Studies(Pilato et al., 2008; Martinelli et al., 2007; Martinelli et al., 2010) on the fundamental safety of SFTs have focused on behavior caused by earthquake loads and hydrodynamic loads, and on design concepts. In addition, fatigue load has been investigated(Li et al., 2010).

However, accident loads that can cause severe damage on SFTs are collisions with Underwater Navigation Vessels(UNVs) and Underwater Explosions (UEs)(Hong and Lee, 2014). In particular, impacts by UEs like to the attack against ROK ship Cheonan by TNT equivalent of the maximum 360kg charge size are serious accident loads that can destroy entire submerged tunnel systems; however, such accidents have not been actively considered.

DNV-RP-C204, which is one of the current design standards on steel tube against impact force, explains the predominance of bending that accompanies local deformation from impact loads described in terms of a force-deformation relationship(DNV, 2010). The flexural stiffness of steel tube decreases from strain caused by local buckling; moreover, such strain induces an axial tensile force of membrane stress type. To apply this approach to an SFT analysis, it is important to evaluate the dynamic behavior of the SFT during an underwater explosion(UE).

In this paper, the dynamic behaviors of SFT by the shock wave and the bubble expansion induced by underwater explosion(UE) are analyzed. For analyzing the dynamic behaviors of SFT under the underwater explosion, the explicit structural analysis packages LS-DYNA is used.

## 2. Modeling of the structure

### 2.1 Submerged floating tunnel(SFT)

In this paper, the entire system behavior and local behavior occurred on SFTs under the underwater explosion were identified through the detailed modeled part as shown in Fig. 1(a). The other part of the SFT was modeled as elastic beams with the cross sectional properties of the SFT. We modified the shape and data of the SFT cross section from a previous study (Seo and Kim, 2013) and applied it to our analysis.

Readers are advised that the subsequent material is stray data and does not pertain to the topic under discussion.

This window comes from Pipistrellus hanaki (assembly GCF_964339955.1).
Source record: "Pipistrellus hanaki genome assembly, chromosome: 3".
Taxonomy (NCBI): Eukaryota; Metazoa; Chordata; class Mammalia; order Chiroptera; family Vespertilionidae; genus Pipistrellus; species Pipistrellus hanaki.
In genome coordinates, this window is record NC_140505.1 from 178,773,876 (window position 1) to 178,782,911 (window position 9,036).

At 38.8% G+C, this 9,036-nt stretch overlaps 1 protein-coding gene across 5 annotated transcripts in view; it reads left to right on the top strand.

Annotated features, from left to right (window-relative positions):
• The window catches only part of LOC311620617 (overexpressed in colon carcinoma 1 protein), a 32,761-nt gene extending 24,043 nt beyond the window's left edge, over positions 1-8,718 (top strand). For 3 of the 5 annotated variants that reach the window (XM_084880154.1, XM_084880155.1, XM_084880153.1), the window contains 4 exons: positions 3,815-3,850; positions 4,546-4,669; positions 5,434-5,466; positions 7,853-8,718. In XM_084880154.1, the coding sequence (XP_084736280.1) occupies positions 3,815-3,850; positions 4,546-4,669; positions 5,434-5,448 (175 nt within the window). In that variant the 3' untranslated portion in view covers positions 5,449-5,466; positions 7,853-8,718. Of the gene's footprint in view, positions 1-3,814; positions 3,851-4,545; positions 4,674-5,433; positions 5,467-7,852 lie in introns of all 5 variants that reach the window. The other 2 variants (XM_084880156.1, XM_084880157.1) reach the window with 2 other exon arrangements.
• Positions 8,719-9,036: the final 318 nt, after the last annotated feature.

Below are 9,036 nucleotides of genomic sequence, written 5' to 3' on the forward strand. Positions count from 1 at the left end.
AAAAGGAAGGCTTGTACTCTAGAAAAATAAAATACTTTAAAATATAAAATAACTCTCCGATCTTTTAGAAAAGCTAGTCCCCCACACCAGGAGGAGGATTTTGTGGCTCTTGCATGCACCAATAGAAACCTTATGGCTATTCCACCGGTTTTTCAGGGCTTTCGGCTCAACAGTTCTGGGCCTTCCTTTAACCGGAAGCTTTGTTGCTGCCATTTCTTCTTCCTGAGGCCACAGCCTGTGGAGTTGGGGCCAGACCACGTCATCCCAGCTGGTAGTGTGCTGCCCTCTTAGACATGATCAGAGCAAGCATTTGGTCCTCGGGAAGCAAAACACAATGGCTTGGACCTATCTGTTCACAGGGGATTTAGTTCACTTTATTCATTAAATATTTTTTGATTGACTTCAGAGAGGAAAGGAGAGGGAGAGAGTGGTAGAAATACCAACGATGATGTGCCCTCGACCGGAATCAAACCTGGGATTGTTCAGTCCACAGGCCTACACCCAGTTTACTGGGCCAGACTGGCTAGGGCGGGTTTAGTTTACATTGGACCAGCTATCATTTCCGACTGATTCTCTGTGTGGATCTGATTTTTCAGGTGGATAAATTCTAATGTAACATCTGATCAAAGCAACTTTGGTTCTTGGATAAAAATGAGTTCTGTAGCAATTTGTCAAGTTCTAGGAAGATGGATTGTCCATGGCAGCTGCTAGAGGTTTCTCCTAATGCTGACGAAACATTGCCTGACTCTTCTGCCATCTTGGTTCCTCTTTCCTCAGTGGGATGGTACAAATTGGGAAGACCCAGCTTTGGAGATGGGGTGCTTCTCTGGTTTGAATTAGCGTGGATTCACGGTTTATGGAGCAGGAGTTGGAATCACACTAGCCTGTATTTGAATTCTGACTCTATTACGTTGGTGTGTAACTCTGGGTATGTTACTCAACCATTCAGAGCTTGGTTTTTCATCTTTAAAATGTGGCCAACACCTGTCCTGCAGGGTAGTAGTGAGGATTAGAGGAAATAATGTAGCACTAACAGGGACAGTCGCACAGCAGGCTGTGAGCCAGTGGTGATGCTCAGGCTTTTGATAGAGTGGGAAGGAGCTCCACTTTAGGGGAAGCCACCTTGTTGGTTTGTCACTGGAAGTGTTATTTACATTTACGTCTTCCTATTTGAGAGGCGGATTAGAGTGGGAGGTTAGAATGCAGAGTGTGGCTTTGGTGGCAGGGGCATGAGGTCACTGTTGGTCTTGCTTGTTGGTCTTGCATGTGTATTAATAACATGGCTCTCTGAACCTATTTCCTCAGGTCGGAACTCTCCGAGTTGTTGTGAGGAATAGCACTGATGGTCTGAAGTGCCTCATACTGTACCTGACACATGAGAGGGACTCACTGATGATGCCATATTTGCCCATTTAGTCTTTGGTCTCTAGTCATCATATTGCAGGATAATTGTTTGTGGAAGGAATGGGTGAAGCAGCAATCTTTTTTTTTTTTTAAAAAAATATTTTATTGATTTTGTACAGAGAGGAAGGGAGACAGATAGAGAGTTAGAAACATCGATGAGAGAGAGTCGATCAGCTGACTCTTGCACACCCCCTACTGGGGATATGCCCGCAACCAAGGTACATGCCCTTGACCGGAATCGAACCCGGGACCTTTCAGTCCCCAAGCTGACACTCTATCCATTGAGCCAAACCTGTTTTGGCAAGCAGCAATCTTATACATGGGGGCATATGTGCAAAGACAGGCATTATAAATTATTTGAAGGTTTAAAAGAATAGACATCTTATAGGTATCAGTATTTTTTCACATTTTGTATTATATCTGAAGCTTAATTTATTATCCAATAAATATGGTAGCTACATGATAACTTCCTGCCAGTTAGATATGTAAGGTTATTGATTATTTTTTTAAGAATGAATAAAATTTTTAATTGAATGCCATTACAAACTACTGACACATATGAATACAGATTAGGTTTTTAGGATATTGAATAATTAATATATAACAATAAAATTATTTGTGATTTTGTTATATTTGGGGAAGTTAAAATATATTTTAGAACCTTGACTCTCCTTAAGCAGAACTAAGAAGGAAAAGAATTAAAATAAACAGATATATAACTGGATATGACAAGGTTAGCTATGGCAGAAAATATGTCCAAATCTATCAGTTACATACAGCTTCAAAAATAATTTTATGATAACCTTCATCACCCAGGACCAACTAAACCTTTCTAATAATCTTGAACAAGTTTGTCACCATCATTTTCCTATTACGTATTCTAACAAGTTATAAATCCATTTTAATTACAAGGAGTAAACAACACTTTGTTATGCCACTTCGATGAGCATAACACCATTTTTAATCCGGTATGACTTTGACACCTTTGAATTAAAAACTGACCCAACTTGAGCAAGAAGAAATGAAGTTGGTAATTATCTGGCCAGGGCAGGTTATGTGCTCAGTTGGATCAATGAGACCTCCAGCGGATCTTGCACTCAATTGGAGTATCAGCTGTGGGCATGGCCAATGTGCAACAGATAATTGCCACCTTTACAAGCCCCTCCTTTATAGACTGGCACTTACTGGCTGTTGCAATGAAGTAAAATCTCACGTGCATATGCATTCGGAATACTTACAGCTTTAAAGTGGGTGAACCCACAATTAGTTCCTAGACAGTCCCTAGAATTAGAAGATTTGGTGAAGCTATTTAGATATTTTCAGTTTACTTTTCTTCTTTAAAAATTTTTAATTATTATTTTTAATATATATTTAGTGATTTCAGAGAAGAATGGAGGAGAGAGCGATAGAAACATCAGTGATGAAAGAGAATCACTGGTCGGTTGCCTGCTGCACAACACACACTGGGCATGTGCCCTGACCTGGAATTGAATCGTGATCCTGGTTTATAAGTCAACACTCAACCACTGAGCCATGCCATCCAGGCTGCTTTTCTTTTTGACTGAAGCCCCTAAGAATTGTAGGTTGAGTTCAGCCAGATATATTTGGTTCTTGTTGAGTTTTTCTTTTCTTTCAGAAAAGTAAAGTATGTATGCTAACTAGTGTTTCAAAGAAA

The SFT cross section used in our analysis is shown in Fig. 1(b). This circular cross section shows an internal partition, and internal and external walls installed with a steel liner to secure water-tightness. For the detailed model part of 100m with a steelconcrete complex cross section was considered. Moreover, steel materials such as internal liner and concrete were modeled as elasto-plastic models using shell elements and solid elements, respectively.

The material properties and nonlinear behavior of the steel and concrete in the SFT model are given in Table 1 and shown in Fig. 2, respectively.

Both the detailed model and elastic beam model parts are supported by mooring. The stiffness of the mooring lines, whose tension changes with the direction of the applied force, was calculated.

The initial tension in the mooring lines, To, is calculated under the equilibrium condition of forces (Fig. 3) as follows: (Long et al., 2009)(1)

$T o = b n ( cos θ 1 + cos θ 2 )$
(1)

Where, n is the number of mooring lines and b is the buoyancy obtained by subtracting the self-weight from the total buoyancy of SFT.

The stiffness coefficient of the mooring lines that considers the amount of change in the mooring tension caused by external forces is calculated by the following relationship equations.(2a)(2b)

$K x δ x = ( T 0 +ΔT x ) sin θ − ( T 0 − Δ T x ) sin θ$
(2a)

$K z δ z = Δ T z cos θ + Δ T z cos θ$
(2b)

Tension of the mooring lines obtained as a result of assuming a mooring of 80m depth using Eqs. (2a) and (2b) is listed in Table 2.

Furthermore, to simulate the continuous behavior of SFTs caused by impact effects, 1km sections on the left and right were represented by elastic models (Fig. 4) using beam elements.